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Ott House Goes All-In With Dolby Atmos

Building a Mid-Sized Room in the D.C. Market

This story, sponsored by Dolby, appeared in the August 2018 issue of Mix magazine.

It all started with a panner. A few years ago, Cheryl Ottenritter was working on a 16.2.2 custom mix for the American Revolution Museum at Yorktown in Williamsburg, Va., and knew that along with rump-shakers, wind, scent and five 4K projectors, the director would want a lot of overhead sounds in re-creating the Siege of Yorktown. She was mixing on-site, and Pro Tools at the time didn’t include the Dolby Atmos integration. So she called Tom McAndrew at Dolby and asked, “Do you have a panner I can use?”

Tools were at the edge of release at Dolby at the time, about to break open, and Ottenritter didn’t get her panner in time for the job. She got something better. “They interviewed me and put me in the beta program for the RMU that they put in the rooms,” she says. “I was one of the early ones to get that RMU, and it all started with a call about a panner.”

Just a few short years after that, in October 2017, Ottenritter opened a “near-field” 7.1.4 Dolby Atmos suite in her 2,700-square-foot Silver Springs, Md., facility, the first of its kind in Washington, D.C.’s large (and underreported) audio post-production market. And she and her team at Ott House are about to build two more.

“I think that within two years, Atmos delivery will be a requirement for all original programming,” Ottenritter says. “I didn’t want to be in the position of learning it and playing catch-up. I wanted to be ahead and get the quirks out. It’s a totally different workflow. There are parallels, but it’s object-based—a different workflow.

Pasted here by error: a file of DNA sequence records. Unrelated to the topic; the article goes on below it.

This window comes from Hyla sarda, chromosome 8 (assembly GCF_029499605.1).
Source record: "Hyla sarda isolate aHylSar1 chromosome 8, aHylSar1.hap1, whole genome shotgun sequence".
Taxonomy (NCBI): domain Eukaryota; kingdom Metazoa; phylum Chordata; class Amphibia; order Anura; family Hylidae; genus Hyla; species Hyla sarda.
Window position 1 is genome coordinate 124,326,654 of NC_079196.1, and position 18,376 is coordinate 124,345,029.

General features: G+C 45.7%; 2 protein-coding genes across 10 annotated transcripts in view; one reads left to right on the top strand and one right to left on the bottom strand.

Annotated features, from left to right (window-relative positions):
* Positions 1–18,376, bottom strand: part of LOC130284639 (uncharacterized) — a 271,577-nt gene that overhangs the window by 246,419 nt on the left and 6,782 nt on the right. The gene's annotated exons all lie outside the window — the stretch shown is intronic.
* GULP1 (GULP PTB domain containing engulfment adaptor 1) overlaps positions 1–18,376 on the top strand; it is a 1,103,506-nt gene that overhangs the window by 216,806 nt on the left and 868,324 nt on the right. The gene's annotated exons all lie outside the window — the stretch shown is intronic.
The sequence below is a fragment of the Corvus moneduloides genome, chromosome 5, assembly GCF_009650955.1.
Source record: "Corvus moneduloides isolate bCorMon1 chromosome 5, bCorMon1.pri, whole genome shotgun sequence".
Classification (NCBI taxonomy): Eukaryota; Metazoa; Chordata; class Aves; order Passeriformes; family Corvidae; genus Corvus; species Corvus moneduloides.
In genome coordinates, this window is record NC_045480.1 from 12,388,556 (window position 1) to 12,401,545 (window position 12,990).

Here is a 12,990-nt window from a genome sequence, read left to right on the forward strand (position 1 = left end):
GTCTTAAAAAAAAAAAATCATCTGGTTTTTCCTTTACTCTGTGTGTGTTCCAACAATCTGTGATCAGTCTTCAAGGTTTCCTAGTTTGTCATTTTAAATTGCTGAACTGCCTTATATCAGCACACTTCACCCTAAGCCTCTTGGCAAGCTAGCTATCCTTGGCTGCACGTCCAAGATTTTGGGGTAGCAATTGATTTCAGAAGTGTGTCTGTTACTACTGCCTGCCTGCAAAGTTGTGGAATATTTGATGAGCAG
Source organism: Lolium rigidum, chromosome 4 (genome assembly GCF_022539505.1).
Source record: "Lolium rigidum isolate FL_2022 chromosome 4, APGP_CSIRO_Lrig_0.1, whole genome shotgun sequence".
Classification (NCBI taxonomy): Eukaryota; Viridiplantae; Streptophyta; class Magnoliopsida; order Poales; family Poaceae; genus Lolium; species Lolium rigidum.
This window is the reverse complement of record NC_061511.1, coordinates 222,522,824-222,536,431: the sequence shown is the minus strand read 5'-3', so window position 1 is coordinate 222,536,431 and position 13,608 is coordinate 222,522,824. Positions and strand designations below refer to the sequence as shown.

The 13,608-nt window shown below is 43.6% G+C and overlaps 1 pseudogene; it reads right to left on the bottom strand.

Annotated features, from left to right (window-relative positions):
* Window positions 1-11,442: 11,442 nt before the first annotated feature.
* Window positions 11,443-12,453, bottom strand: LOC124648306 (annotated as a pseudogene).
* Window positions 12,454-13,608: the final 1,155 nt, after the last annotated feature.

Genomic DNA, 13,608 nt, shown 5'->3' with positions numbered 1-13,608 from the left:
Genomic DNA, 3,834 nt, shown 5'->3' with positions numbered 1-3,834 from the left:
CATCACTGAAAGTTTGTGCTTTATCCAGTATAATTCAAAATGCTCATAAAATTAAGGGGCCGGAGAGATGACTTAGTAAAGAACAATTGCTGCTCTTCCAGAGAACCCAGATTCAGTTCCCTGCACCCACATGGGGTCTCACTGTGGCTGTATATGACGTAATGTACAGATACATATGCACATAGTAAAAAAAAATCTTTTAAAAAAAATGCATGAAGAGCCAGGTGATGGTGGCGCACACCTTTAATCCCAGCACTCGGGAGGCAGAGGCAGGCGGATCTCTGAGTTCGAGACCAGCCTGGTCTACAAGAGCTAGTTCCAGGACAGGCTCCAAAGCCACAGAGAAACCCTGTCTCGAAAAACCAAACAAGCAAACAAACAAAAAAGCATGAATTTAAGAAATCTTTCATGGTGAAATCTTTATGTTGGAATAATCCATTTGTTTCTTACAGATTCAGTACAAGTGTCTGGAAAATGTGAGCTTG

“If you’re building a room, why would you not build an Atmos room?” she continues. “You already have to build 5.1 or 7.1, so why not? If it’s money that’s the issue, wait on buying the RMU. But get the tools, start getting used to the workflow, play around with it, so that when somebody calls, you’re there. If you’re in this world and thinking about Atmos, you know you’ll need it shortly if you want to keep working on certain projects. It’s really not that much more than putting in a 5.1 room.”

Ottenritter is no newbie to new technologies. She embraces them. A double music major at Auburn University, she started out as a composer, falling in to engineering as a way to put her music to picture. Soon she realized she liked sound design and took an entry-level job in the machine room at Henninger Media Services. Mix work followed, then four years in New York City working on national spots, then back to D.C. to raise a family. There, she opened her own shop in 2006 with a contract and support from one of her key clients, TV One, a network she helped launch, sound-wise. She still has that contract.

Dolby Atmos: The Business and the Technology, by Steve Harvey, July 9, 2018